Nicolas Paquin and David Dupaul-Chicoine, lowland fishermen

Nicolas Paquin et David Dupaul-Chicoine, pêcheurs en basse terre

Lowland fishermen

At the Central Market, a stone's throw from the Guzzo cinema which serves as a lighthouse, two young freshwater sailors have doubled the cape of Best Buy and walked along the Canadian Tire before dropping anchor in front of the Lufas Farms . It was in the basement of an industrial building on Rue Legendre that Nicolas Paquin and David Dupaul-Chicoine touched down and chose to set up Opercule, the very first urban commercial fish farming company in Quebec.

As they developed, 60,000 Arctic char eggs began to quiver, then wriggle before wriggling and swimming in tight schools in nine above-ground pools which, taken together, are equivalent to a badminton court submerged in two meters of water.

Rich in omega-3, phosphorus, vitamins D and A, magnesium, copper and zinc, these native salmonids of Quebec, also known as red trout, can measure between 35 and 45 cm and weigh between 0.5 and 4.5 kg. Superb beautiful pieces that will be the envy of many local restaurateurs from next Christmas.

Initially, Nicolas was not at all intended for fishing in an urban environment. A mechanical engineer, he was working on the construction of the CHUM when he asked himself the fateful question: if I were to die tomorrow, would I be satisfied with what I did with my life? In his exploration of the possibilities offered by all colleges, he started with the letter A and came across Aquaculture. He did not need to go further into the alphabet to find satisfaction. For his part, David, who had studied music, already showed a weakness for hydroponics, but fish farming tickled him. The two guys met at the Quebec School of Fisheries and Aquaculture in Grande-Rivière, 30 km from Percé.

After thinking of casting their nets in Gaspésie, they realized that many of the problems they would face would be solved if they established themselves in the metropolis. In Montreal, no market accessibility problem, no phosphorus surplus and access to clean water and sewers were big advantages.

We launched our pilot project in 2018 in a garage simple. We realized that the city water was good for fish, that there was little mortality. We started with larger fish to make sure the system was working well. Then we took smaller fish (20 g), then we bought eggs in the Yukon, in Shippagan (NB), then in the area of ​​the Massif du Sud to ensure that everything was swimming from start to finish. That gave us 750 kg of fish per year. It takes a year before they become marketable. In the current fish farm, the eggs hatched in December 2021 and will begin to be marketable at 400 grams, around December 2022. They will reach 1 kg in the summer of 2023 and 2 kg in December 2023 . »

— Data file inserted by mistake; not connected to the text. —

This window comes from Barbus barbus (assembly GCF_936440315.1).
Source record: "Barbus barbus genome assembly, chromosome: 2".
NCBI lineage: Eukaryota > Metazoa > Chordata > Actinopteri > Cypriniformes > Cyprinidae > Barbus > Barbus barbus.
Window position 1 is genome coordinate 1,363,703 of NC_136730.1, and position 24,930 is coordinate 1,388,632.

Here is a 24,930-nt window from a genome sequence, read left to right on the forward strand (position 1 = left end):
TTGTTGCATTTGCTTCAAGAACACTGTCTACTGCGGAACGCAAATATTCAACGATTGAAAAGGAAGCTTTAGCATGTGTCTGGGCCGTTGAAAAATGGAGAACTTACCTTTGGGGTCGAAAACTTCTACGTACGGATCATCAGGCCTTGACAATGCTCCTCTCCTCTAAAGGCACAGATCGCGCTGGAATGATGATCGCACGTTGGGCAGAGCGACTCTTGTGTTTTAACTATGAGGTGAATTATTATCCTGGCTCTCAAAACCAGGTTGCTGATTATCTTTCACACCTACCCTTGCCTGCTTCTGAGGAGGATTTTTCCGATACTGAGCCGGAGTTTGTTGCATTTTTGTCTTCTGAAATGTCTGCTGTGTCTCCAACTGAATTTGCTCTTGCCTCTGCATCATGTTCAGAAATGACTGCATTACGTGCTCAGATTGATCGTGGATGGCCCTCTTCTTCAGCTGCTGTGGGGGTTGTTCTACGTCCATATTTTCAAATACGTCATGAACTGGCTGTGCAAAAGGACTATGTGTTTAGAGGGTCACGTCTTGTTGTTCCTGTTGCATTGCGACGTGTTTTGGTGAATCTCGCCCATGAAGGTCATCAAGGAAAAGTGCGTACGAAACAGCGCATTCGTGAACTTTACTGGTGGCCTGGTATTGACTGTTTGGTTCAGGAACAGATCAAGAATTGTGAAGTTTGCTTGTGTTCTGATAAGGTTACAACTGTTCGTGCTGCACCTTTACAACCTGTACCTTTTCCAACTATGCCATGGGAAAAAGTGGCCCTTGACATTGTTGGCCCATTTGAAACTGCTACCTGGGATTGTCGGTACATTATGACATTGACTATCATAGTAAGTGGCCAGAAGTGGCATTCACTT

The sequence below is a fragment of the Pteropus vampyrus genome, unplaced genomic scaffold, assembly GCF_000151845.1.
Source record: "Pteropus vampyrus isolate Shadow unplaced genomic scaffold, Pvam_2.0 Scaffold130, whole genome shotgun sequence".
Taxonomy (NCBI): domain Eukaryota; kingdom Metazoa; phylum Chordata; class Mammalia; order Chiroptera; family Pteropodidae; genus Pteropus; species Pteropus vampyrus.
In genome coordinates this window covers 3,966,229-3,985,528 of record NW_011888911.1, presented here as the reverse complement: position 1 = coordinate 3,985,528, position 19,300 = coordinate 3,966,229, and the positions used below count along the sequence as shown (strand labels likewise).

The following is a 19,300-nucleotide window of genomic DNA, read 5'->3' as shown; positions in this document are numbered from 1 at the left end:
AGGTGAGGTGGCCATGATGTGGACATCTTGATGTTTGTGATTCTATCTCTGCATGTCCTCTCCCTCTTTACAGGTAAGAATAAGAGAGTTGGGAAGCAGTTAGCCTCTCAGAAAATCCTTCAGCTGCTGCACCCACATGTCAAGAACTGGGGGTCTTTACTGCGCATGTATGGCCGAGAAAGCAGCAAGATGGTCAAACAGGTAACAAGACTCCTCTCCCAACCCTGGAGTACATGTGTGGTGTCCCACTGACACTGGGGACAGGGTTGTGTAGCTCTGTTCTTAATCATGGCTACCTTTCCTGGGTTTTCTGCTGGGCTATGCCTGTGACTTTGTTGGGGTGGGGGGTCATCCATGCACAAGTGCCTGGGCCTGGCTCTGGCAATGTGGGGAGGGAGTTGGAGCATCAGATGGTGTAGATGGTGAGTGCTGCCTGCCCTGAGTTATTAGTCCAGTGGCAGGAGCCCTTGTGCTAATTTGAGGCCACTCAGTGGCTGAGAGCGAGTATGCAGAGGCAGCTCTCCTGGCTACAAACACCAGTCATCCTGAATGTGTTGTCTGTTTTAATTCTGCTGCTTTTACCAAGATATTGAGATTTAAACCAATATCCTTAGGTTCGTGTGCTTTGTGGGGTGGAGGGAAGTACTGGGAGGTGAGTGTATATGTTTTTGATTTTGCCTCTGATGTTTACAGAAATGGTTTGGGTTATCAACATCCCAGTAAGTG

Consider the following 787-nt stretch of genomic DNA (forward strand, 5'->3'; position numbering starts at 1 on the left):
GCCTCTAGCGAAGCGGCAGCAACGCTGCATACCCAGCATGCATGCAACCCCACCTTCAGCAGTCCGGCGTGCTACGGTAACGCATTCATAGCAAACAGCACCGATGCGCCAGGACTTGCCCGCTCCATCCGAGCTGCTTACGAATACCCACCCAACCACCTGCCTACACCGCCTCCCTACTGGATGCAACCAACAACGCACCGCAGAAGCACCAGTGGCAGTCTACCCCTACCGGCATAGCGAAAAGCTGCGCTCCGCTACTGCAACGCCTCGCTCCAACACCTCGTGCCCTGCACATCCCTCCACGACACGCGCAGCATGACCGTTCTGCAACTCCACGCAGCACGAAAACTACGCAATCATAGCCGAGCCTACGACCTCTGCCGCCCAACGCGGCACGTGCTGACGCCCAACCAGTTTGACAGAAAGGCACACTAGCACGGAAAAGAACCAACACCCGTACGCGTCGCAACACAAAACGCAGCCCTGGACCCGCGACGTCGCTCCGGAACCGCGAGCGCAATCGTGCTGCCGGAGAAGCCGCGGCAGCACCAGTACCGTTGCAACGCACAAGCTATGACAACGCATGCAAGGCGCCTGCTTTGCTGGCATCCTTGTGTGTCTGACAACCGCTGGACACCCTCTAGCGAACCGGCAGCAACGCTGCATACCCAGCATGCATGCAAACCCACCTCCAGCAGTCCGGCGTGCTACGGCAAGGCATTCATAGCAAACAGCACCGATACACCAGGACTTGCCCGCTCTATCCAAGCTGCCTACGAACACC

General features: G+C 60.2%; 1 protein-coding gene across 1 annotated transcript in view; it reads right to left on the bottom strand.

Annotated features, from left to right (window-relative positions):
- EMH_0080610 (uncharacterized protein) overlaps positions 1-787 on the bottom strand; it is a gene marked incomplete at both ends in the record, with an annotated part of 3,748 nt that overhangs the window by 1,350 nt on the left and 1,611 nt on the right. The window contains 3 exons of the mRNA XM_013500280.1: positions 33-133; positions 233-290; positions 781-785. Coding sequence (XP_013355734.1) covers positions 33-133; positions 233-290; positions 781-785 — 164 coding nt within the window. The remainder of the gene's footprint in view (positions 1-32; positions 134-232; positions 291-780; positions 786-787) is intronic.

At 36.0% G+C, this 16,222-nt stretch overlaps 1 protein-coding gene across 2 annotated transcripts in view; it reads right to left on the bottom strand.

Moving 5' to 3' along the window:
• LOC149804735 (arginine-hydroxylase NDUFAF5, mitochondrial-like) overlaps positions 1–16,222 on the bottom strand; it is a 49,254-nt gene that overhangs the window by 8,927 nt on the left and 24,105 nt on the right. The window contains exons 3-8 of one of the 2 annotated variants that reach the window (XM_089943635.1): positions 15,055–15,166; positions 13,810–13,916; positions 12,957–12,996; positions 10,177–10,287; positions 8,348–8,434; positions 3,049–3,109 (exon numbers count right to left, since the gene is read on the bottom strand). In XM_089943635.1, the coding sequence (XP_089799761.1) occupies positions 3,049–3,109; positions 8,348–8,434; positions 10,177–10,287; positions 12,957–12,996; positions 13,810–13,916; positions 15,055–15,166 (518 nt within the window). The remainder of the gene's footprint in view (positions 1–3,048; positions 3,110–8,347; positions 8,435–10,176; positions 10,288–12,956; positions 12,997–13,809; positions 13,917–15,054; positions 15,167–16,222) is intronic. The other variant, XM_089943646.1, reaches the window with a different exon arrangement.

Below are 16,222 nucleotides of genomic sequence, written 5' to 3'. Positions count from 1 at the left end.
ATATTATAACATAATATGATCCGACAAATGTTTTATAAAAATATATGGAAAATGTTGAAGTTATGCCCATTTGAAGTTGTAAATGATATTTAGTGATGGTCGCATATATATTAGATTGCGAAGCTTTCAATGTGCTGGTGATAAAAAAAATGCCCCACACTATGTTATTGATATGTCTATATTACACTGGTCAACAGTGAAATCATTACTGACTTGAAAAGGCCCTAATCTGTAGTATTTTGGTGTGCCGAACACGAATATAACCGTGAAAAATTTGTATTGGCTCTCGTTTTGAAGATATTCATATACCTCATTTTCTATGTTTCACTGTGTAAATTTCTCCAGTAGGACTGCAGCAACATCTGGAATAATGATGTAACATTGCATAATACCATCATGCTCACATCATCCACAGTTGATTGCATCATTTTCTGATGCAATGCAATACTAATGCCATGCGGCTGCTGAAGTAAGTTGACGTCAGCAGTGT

The two artisan fishermen, aged 39 and 32, wanted to develop their production system with the aim of reducing the environmental footprint to a minimum. They are the very first in Quebec to have adopted a recirculation system which allows 99.5% of the water to be recovered. While a traditional fish farm needs several thousand liters of water per minute, Opercule only uses 14 liters per minute. To make matters worse, the sludge is also collected to produce compost.

Free of pathogens and diseases, city water eliminates the need for medications, but the needs of fish do not allow us to do without a whole range of essential devices. You need biological filters to remove ammonia, mechanical filters for suspended particles, UV filters against pathogens, an ozone generator to destroy algae, heat pumps to maintain the temperature at 13 C. In addition, These fish from the Far North, accustomed to the midnight sun, need light and food 24 hours a day at certain times of the year. Fortunately, automation makes farm control easier.

Ultimately, Nicolas and David aim to be able to sell around 30 tonnes of these largemouth fish which they will distribute to restaurateurs by electric vehicles. And since Quebec imports 95% of the fish eaten here, the co-founders of Opercule intend to open a second, even larger fish farm in the metropolis. We bet it's going to be bustling in town!

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